ANALYSIS – With the race to back to the moon in full swing, a limited number of viable locations for a lunar base, and no recognized rules of ‘moon conduct,’ the issue of whether the U.S. will need to battle China and Russia for a moon base site is a growing concern. And lawmakers and defense planners are taking note.
There may be only a few locations on the moon where it would make economic sense to build a base, said Bleddyn Bowen, a professor at the University of Leicester and author of War in Space: Strategy, Spacepower, Geopolitics, and this is driving the concern.
“Water ice, for example, might be in limited pockets, for example, making the territories around certain craters on the polar regions, perhaps more desirable,” Bowen said, according to Defense One.
It’s not just water, but rare earth metals and helium-3 that will be the big prizes on the moon.
The question therefore is, what happens if each side decides on the same crater as the best spot to establish a base for lunar operations or mining sites?
Tara Copp writes in Defense One:
“If you have a situation like that, where you’re trying to do something in the exact same spot, it’s essentially who gets there first,” said Alex Gilbert, a researcher and space resources doctoral student at the Payne Institute at the Colorado School of Mines. “And if you’re not first, then the only alternative is to forcibly remove the current occupant.”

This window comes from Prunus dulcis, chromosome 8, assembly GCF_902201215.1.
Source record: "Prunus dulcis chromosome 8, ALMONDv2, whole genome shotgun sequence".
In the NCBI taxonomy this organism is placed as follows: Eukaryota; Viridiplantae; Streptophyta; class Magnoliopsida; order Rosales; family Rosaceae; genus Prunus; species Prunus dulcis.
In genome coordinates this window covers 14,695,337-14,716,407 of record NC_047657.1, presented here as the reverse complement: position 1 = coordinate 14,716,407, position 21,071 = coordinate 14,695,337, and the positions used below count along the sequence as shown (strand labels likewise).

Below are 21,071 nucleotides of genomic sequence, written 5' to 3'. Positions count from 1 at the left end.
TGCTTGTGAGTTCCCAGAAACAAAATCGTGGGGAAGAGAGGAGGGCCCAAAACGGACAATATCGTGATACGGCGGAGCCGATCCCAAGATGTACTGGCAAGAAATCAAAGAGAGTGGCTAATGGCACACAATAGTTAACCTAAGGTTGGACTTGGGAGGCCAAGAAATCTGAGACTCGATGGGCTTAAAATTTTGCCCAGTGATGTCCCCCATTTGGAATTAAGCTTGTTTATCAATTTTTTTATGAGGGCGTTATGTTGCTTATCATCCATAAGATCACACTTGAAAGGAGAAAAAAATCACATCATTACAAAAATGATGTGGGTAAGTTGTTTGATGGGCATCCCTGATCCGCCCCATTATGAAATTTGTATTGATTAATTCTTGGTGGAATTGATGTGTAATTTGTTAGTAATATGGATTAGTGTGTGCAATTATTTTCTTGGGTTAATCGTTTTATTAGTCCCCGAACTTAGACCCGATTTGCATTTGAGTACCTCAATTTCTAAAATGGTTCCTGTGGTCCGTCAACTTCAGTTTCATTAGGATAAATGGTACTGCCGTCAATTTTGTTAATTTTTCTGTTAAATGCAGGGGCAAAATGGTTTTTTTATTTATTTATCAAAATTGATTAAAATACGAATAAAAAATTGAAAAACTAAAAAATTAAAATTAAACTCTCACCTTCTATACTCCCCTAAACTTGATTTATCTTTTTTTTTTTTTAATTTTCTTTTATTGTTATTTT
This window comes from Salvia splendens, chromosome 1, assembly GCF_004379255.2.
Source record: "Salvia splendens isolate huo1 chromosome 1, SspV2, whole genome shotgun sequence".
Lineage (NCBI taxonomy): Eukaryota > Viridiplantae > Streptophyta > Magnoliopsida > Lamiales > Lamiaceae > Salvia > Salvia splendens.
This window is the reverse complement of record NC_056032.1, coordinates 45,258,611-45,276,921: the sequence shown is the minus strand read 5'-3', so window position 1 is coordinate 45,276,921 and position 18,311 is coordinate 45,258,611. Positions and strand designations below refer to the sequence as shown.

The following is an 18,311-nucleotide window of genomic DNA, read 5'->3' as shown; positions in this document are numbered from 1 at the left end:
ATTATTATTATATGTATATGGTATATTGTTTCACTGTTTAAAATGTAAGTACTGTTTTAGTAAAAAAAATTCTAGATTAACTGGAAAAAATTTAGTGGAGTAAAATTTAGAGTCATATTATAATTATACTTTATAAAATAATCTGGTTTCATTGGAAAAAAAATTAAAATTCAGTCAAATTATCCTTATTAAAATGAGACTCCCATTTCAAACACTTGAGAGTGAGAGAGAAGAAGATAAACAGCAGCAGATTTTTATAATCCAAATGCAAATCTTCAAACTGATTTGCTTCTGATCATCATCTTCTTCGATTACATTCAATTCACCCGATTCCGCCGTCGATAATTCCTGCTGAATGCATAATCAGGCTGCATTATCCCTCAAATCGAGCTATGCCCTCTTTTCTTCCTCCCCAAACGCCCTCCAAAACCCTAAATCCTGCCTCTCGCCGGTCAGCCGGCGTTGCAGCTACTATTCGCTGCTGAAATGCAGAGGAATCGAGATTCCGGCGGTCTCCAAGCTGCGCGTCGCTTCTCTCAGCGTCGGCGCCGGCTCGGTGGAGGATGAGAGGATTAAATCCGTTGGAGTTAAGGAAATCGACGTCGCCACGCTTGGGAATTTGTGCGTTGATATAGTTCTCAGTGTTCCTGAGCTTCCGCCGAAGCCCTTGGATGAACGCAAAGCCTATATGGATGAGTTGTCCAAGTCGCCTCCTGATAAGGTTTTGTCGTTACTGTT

And that’s where the Space Marines I have long advocated for may come in handy. But we will need new doctrine as well as Space Marines and capabilities to achieve that. Copp adds:
“Many terrestrial military doctrines are not applicable in space, or at least not as applicable. If you get beyond 50 miles, or at least 62 miles, suddenly different rules apply. We need to start being aware of that,” says Rep. Jim Cooper, D-Tenn.
There’s already some aggressive international elbowing over the rules of satellite operations. As with the moon, there’s no consensus yet on how to respond to aggression in Earth orbit, the head of U.S. Space Command Gen. James Dickinson told attendees at last week’s Sea Air Space conference.
“The behavior of some of our adversaries in space may surprise you,” Dickinson said. “If similar actions have been taken in other domains, they’d likely be considered provocative, aggressive, or maybe even irresponsible. And in response, the U.S. government would take corresponding actions using all levers of national power, a demarche, or a sanction or something to indicate we won’t tolerate that type of behavior, but we’re not quite there yet in space policy.” (CONTINUED – READ PART TWO HERE)ADN